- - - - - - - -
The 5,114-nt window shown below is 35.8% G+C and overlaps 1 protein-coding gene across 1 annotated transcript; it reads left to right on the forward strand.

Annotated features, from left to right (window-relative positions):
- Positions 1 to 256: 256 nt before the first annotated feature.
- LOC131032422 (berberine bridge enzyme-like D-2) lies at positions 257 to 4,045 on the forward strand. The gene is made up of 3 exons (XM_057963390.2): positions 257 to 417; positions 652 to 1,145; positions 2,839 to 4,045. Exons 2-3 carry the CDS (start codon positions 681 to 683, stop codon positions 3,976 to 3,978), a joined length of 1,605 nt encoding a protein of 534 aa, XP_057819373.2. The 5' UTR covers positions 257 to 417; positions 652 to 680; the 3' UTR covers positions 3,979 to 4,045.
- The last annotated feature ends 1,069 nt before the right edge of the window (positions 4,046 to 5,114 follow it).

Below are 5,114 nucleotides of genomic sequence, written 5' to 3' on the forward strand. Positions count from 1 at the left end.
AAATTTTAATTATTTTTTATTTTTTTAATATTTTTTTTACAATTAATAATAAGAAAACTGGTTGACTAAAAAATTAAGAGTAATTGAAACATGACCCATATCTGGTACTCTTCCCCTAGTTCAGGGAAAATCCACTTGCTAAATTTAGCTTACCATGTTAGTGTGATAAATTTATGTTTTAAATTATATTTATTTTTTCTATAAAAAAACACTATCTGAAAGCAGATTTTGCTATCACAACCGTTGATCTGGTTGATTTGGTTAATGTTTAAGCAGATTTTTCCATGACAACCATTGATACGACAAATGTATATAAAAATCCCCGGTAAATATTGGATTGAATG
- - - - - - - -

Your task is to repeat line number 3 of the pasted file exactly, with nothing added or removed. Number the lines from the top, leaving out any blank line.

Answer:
- Positions 1 to 256: 256 nt before the first annotated feature.